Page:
Mary Queen of Scots (15)****

Dir: Josie Rourke

With: Saoirse Ronan, Margot Robbie, David Tennant

Runtime: 124 minutes

TWO prominent women, one in Scotland, one in England, besieged by plotters and critics but determined to hold on to power. As Theresa May might say, REMIND you of anyone?

Only the Nicola Sturgeon half of the Prime Minister/First Minister duo was present last night for the Scottish premiere of Mary Queen of Scots, the Prime Minister being otherwise engaged in London. One can imagine both finding a lot that is pertinent in director Josie Rourke’s determinedly modern drama.

Not modern in the sense that everyone wears jeans and jumpers. Heaven forbid. Rourke’s day job is artistic director at the Donmar Warehouse in London, and she puts her eye for staging and design to sumptuous use in recreating the 16th century courts of Mary at Holyrood and Elizabeth in London (the film is up for Baftas for hair and make-up and costume design).

Tourism boost ahead from Mary Queen of Scots

Where Rourke’s drama is of the here and now is in its feminist retelling of Mary’s story, in particular the way it places the blame for her downfall on misogyny. This is a #MeToo Mary Queen of Scots, one who warns other women to be wary of men - “Their love is not the same as their respect” - and who is a bold, strategic thinker and doer.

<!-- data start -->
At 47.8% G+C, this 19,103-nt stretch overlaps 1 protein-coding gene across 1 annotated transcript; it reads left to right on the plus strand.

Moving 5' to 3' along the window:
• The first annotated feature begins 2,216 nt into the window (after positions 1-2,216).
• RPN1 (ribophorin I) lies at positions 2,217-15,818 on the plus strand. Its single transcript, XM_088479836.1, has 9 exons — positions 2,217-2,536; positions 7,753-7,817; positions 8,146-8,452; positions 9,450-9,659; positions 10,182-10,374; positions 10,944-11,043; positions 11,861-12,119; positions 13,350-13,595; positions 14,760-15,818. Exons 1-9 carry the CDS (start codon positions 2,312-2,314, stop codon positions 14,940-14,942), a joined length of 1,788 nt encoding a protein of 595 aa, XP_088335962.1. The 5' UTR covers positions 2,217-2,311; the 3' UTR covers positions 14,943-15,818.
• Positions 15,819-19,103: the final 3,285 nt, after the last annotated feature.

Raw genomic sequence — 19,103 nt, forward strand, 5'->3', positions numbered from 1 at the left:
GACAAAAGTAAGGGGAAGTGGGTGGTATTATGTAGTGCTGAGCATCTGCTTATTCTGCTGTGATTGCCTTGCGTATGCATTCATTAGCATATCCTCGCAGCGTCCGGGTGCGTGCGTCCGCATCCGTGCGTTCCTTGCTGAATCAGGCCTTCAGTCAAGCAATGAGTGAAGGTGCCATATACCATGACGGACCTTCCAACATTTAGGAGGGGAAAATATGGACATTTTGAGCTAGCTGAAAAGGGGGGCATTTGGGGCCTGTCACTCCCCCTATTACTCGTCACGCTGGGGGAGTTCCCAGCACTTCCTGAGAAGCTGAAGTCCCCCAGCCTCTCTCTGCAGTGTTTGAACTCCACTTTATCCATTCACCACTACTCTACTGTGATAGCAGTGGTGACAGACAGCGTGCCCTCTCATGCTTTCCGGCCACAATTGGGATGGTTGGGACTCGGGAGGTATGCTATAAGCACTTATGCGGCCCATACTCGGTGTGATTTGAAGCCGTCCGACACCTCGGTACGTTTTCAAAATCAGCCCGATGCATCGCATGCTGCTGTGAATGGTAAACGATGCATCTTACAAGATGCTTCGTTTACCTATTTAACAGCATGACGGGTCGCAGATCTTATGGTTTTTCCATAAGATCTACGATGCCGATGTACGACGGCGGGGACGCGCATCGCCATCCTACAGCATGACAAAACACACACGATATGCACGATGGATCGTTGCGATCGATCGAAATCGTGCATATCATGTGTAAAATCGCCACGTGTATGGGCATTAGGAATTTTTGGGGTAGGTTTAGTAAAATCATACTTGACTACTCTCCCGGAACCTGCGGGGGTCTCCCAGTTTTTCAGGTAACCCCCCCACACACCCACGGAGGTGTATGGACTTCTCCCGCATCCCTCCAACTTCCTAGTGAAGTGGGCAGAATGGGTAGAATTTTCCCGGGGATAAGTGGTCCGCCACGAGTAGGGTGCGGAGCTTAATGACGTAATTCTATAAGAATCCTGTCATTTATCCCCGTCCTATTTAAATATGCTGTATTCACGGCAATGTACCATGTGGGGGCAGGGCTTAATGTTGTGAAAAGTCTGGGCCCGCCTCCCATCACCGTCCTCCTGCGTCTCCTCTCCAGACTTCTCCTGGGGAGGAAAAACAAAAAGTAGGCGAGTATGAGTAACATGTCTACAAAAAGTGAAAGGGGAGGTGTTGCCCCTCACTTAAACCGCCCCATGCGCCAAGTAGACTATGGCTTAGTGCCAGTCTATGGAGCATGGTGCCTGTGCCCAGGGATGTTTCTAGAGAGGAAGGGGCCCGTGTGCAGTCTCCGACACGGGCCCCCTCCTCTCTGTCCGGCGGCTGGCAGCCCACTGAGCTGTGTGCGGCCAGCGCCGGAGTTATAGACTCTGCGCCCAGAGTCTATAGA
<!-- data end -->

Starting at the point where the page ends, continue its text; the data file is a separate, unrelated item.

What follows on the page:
As for how Scotland comes across, that is a mixed bag. It looks magnificent, but politically we appear a right shower, a mob straight outta Game of Thrones who love fighting and copulating in equal measure. Decide for yourself the accuracy of that.

Saoirse Ronan plays Mary (the role taken by Vanessa Redgrave in the 1971 film), as a budding flower of Scotland, brimming with life and determination that Elizabeth shall name her as successor. It is not long till she experiences the wrath of John Knox (David Tennant, fulminating magnificently in a Hagrid-style beard). “We have a scourge upon the land,” bellows the minister. “It is worse than pestilence, it is a woman with a crown.”

With a screenplay by Beau Willimon, based on John Guy’s Queen of Scots: The True Life of Mary Stuart, the film is built around an event that did not happen: the meeting of Elizabeth and Mary. Though this might dismay purists, it works well as a plot driver. When the two finally get together it marks the point of no return for Mary, post Darnley, post the savage murder of David Rizzio, and post accusations of her adultery.

Ronan looks stunning in the role, her red hair glowing, that Celtic complexion radiant. Have no fear: the Scots accent passes muster. Elizabeth, played by Margot Robbie, is equally breathtaking, though in different ways. Robbie has the more complex character in the barren queen who was a better politician than most around her, and she duly rips the bones from the part, hence the Bafta nomination for best supporting actress. Ronan’s Mary, being almost two-dimensional on occasion, does not have the same impact.

Jack Lowden on Mary Queen of Scots and flying a Spitfire

Though the women have the lioness’s share of the drama, Martin Compston shines as Lord Bothwell, Mary’s initial protector, with Jack Lowden just the right mix of slipperiness and cowardice as Darnley, and Adrian Lester his usual silky self as Lord Randolph, the noble who tried and failed to broker peace between the two queens.

At the rather rushed but thrilling end it is Ronan who dominates, her final look to camera enough to chill the blood. The lady in red, the martyr, the woman who loved Scotland not wisely but too well. For two majestic, enthralling hours, she lives again.